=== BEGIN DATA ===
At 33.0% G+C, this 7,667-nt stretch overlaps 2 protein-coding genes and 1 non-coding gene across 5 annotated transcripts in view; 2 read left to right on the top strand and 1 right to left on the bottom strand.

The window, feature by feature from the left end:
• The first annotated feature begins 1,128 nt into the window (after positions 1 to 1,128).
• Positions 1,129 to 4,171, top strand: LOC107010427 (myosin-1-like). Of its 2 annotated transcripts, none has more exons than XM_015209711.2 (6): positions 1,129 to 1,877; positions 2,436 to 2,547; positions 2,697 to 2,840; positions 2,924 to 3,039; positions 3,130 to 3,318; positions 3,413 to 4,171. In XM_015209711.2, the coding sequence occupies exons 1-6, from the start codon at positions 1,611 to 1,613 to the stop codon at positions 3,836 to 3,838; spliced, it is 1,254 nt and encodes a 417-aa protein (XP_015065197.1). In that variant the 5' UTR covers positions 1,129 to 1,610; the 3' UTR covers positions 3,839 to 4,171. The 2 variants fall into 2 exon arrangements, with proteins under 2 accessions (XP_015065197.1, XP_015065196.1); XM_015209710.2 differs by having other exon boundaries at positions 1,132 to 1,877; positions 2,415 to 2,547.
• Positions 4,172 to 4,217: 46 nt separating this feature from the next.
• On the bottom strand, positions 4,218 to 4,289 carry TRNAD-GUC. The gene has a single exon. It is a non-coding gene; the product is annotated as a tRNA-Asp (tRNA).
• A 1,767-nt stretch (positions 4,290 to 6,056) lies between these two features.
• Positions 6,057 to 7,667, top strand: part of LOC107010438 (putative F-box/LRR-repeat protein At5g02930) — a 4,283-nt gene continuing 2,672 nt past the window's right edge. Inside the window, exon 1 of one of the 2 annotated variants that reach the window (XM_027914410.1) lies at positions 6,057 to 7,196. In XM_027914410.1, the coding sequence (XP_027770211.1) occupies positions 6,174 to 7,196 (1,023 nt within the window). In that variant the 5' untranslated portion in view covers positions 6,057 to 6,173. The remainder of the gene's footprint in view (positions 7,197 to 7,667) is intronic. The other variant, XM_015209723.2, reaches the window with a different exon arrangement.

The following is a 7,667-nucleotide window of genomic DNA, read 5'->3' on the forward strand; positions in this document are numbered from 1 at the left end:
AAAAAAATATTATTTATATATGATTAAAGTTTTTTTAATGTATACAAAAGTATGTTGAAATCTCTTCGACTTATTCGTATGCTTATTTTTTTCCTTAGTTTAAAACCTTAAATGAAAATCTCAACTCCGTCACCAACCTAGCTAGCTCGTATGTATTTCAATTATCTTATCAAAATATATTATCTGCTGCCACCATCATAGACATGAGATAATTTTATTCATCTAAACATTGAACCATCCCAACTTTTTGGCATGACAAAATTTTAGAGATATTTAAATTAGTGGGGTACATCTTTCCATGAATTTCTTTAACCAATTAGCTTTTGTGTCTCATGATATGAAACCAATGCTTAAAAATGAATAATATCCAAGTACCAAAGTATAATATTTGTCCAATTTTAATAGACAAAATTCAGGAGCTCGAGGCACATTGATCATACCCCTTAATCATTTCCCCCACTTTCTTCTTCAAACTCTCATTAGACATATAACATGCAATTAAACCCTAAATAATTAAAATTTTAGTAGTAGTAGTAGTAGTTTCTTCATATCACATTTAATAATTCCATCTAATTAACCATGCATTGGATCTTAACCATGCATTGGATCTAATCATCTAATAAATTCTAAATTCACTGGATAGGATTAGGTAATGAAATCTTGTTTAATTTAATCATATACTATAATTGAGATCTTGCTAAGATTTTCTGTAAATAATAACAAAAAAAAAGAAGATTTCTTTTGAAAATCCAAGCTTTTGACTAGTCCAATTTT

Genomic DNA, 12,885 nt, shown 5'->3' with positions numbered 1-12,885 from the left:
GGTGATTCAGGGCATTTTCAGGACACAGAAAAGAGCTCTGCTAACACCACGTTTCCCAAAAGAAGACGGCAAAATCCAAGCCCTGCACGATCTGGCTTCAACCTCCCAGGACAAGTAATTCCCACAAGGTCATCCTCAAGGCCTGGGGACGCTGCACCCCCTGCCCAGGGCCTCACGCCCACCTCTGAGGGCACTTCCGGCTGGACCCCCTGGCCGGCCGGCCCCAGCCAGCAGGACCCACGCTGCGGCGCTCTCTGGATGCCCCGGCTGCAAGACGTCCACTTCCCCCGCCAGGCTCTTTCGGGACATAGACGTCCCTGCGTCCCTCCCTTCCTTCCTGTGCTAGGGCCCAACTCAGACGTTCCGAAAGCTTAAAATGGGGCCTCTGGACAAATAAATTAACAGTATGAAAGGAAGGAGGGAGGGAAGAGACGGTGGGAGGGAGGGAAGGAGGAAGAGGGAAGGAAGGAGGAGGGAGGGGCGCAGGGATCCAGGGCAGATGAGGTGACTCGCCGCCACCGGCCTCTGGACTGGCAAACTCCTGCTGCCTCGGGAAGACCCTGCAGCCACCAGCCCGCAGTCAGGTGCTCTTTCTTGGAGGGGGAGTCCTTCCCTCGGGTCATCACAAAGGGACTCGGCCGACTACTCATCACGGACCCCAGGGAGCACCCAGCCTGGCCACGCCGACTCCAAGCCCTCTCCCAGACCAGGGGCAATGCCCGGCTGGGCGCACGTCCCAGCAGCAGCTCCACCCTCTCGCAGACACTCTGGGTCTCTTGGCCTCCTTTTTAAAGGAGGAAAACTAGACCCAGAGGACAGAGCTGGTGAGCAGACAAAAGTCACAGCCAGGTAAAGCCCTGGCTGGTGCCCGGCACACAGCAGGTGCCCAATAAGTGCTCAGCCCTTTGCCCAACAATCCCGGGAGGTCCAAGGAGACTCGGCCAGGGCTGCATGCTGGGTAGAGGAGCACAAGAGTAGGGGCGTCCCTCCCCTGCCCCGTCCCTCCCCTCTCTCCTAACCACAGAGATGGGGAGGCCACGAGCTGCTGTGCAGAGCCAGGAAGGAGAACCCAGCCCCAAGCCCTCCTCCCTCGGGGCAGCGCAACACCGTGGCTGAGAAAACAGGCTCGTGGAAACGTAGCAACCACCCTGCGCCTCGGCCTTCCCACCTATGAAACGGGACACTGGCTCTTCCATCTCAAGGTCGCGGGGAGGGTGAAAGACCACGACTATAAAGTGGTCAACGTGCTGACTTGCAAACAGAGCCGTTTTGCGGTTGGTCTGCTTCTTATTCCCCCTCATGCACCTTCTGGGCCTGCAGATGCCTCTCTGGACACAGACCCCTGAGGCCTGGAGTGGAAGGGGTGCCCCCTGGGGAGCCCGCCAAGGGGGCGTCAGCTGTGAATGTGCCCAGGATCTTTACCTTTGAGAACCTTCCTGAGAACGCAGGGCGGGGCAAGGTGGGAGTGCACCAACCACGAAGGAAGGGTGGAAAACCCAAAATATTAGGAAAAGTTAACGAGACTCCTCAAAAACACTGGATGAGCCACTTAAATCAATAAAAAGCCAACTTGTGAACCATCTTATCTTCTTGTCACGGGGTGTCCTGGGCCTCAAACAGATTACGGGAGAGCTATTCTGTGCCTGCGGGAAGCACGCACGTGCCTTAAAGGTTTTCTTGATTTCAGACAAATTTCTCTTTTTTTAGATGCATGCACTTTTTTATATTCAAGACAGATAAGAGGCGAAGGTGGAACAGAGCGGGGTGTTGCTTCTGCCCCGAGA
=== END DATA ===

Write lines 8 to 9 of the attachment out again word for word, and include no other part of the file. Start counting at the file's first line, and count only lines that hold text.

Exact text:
• Positions 6,057 to 7,667, top strand: part of LOC107010438 (putative F-box/LRR-repeat protein At5g02930) — a 4,283-nt gene continuing 2,672 nt past the window's right edge. Inside the window, exon 1 of one of the 2 annotated variants that reach the window (XM_027914410.1) lies at positions 6,057 to 7,196. In XM_027914410.1, the coding sequence (XP_027770211.1) occupies positions 6,174 to 7,196 (1,023 nt within the window). In that variant the 5' untranslated portion in view covers positions 6,057 to 6,173. The remainder of the gene's footprint in view (positions 7,197 to 7,667) is intronic. The other variant, XM_015209723.2, reaches the window with a different exon arrangement.

The following is a 7,667-nucleotide window of genomic DNA, read 5'->3' on the forward strand; positions in this document are numbered from 1 at the left end: